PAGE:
International Labor and Employment Law

Recent UK Ruling Highlights Risks of “Independent Contractor” Status

In most jurisdictions, there is a binary distinction between “independent contractors” and “employees,” with employment rights only afforded to “employees.” In the UK, there is a third class—“worker” —who benefit from certain employment rights, including paid time off and a minimum wage.

The case of Addison Lee Ltd. v. Lange and Others provides important guidelines on the distinction between “workers” and “independent contractors” which are of critical importance for businesses that engage atypical workers. Importantly, UK Employment Appeal Tribunal (“EAT”) rejected an appeal filed by British taxi company Addison Lee Limited, and instead affirmed the Employment Tribunal’s finding that Addison Lee’s drivers were not independent contractors, but instead qualified as “workers.”


Michall Lange and two other drivers brought claims against Addison Lee, asserting that they qualified as “workers” under UK regulations. This was despite their contracts expressly stating they were independent contractors. The drivers therefore argued that they were entitled to holiday pay and minimum wage.

Under Addison Lee’s system, all drivers were provided with a hand-held computer, which they were instructed to turn on whenever available for work. When provided a job, a driver was expected to immediately accept it or provide an acceptable reason for not doing so. A failure to accept a job or provide a legitimate reason for not doing so could result in sanctions, such as logging the driver off of the system or referring the matter to a supervisor. Although Addison Lee did not promise its drivers a specific amount of work, it did instruct drivers that they should try to work an average of 50 to 60 hours per week.

The Employment Tribunal Decision

The drivers’ attorney argued to the Employment Tribunal that the independent contractor status provided in Addison Lee’s employment contracts did not reflect the true arrangement among the parties. Addison Lee countered that drivers should not qualify as workers because Addison Lee did not require them to work. Therefore, Addison Lee maintained, each driver was running his or her own small business—Addison Lee merely provided the cars and equipment.

The Employment Tribunal concurred with the drivers, holding that although they were technically free not to work, “[t]he commercial reality [was] that they are undertaking to do work when and as soon as they log on.” In other words, while logged on, a driver had undertaken to do work for Addison Lee and was expecting Addison Lee to offer such work. This created a mutuality of obligation through the contractual obligation for Addison Lee to offer work and for the individual to accept it, subject to the individual’s occasional entitlement to decline if a parcel was too heavy. This mutuality of obligation meant that the drivers should be classified as “workers” rather than independent contractors. Further, the Employment Tribunal determined that time drivers were logged on counted as “working time,” regardless of whether the driver was transporting a passenger.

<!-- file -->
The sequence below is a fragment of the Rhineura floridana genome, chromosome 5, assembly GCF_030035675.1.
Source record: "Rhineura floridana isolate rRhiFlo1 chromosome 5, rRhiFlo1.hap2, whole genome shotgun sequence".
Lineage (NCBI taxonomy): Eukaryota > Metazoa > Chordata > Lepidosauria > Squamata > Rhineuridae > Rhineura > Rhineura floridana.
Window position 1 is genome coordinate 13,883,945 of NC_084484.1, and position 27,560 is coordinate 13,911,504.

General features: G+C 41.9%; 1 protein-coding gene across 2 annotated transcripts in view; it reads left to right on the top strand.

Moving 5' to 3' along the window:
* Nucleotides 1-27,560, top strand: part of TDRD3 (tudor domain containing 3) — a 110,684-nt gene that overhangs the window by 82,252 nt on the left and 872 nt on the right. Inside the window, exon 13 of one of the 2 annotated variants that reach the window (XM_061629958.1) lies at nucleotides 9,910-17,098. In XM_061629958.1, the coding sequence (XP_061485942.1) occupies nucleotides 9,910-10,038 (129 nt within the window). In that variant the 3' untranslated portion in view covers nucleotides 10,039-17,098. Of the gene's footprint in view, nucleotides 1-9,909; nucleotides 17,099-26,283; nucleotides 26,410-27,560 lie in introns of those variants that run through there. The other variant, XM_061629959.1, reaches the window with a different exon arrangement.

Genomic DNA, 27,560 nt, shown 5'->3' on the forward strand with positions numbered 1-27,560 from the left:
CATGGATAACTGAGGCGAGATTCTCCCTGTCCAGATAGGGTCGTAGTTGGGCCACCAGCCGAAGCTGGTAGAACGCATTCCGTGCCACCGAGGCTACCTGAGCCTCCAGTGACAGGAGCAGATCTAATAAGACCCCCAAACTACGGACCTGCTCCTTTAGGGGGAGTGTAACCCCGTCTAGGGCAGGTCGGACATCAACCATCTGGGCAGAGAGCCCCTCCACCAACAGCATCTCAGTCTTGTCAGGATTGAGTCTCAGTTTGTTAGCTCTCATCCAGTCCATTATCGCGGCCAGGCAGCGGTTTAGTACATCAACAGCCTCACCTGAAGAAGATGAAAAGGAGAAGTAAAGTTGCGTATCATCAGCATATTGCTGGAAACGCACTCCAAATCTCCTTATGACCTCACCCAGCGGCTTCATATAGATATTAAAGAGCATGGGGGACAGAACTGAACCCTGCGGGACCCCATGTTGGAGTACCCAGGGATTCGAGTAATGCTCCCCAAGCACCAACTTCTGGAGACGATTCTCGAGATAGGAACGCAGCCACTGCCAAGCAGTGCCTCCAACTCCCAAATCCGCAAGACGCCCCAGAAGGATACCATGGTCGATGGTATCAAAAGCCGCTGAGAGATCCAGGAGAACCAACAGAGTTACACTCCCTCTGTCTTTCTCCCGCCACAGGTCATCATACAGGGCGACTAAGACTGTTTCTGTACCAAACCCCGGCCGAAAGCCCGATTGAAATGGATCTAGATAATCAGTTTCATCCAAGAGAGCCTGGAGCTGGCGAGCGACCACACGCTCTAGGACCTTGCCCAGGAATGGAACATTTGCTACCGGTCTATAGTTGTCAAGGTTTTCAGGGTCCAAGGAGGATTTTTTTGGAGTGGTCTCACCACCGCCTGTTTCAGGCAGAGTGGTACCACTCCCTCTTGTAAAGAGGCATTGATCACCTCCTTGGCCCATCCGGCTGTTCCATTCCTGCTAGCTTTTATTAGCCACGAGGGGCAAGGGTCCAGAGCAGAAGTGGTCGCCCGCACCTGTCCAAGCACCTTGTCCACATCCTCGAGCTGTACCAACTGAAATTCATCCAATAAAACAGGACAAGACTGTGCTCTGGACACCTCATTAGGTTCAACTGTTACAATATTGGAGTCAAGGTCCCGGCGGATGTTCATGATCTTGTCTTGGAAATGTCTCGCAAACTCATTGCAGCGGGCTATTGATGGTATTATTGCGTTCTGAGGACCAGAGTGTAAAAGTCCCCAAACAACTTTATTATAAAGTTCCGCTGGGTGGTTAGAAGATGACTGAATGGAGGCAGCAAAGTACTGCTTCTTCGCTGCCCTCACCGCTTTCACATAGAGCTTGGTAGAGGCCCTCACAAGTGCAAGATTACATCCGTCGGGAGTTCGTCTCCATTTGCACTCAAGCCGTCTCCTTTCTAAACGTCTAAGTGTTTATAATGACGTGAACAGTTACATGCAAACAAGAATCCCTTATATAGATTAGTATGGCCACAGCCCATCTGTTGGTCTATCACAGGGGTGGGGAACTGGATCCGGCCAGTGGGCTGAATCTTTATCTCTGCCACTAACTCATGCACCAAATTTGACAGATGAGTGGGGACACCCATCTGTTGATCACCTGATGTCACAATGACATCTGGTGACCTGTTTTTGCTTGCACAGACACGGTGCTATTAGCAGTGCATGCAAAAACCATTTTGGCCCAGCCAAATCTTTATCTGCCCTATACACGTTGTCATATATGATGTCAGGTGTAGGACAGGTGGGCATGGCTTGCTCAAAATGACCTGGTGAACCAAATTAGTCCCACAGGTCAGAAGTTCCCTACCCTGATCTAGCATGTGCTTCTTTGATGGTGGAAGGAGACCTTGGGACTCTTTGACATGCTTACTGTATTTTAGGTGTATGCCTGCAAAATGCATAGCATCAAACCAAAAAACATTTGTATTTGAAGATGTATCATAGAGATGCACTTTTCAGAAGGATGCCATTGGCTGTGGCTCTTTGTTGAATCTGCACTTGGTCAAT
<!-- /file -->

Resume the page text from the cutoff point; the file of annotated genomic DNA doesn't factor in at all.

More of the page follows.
EAT’s Holding

Addison Lee appealed to the EAT, contending that a driver logging on to the system should be considered only “a signal of willingness or availability, not a commitment to undertake journeys,” and that there was insufficient basis for departing from the express wording of the relevant contracts which stated that the drivers were independent contractors.

However, the EAT held that the Employment Tribunal had been right to look behind the express wording in the relevant contract in order “to glean the true agreement from all the circumstances of the case,” including, importantly, the parties’ relative bargaining power. With those principles in mind, the EAT held that it was reasonable for the Employment Tribunal to find that the drivers were workers based, in particular, on the fact that drivers was required to accept jobs when logged in to Addison Lee’s system. Regardless of the contractual provision stating that drivers need not take work, the reality was that when logged in, drivers were obligated to undertake jobs assigned to them, which meant they had the status of workers.


The analysis provided in Addison Lee confirms that the label given to a contract is not determinative. It is an example of how the commercial reality will determine the status of someone undertaking work. Relationships that have the character of a “worker” relationship, such as the mutuality of obligation in this case, requiring the individual to accept offered work, may lead to a rejection of the independent contractor status, requiring payment of applicable wages and benefits. With more and more companies seeking to take part in the “gig economy” of independent work, businesses should review their practices and policies to assess the true nature of the relationship with those that they engage.

More Countries Consider Implementing a “Right to Disconnect”

As we move into 2019, it is worth checking in on the “right to disconnect,” a French employment right that now has been adopted or proposed in multiple other countries.

Basis of the Right

We live in a hyper-connected world, and more and more companies now provide laptops and cell phones with the expectation that employees will be reachable at all hours. While some employees appreciate the increased flexibility that comes with these developments, the blurring between work time and free time comes at a price. In what some studies have coined “cognitive overflow syndrome,” answering those late night or weekend emails can seemingly affect one’s health, and an increasing number of employees report fatigue and burnout.